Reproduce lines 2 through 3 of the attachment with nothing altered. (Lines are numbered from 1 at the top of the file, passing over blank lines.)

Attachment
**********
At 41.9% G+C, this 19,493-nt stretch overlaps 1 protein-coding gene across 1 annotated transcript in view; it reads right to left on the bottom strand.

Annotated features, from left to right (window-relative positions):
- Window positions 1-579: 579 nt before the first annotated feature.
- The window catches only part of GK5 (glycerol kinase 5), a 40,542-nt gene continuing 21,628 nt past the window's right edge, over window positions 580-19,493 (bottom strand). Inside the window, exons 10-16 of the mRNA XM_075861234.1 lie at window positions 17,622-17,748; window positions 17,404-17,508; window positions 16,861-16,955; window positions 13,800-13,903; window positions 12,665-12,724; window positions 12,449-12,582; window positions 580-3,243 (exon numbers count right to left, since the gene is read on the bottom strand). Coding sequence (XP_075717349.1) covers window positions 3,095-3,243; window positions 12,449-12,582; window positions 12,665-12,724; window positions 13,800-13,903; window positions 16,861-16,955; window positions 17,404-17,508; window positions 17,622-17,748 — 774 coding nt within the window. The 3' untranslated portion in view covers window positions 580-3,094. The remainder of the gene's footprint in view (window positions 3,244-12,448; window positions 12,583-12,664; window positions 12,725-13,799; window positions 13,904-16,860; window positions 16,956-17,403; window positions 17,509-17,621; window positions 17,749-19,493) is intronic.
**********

Annotated features, from left to right (window-relative positions):
- Window positions 1-579: 579 nt before the first annotated feature.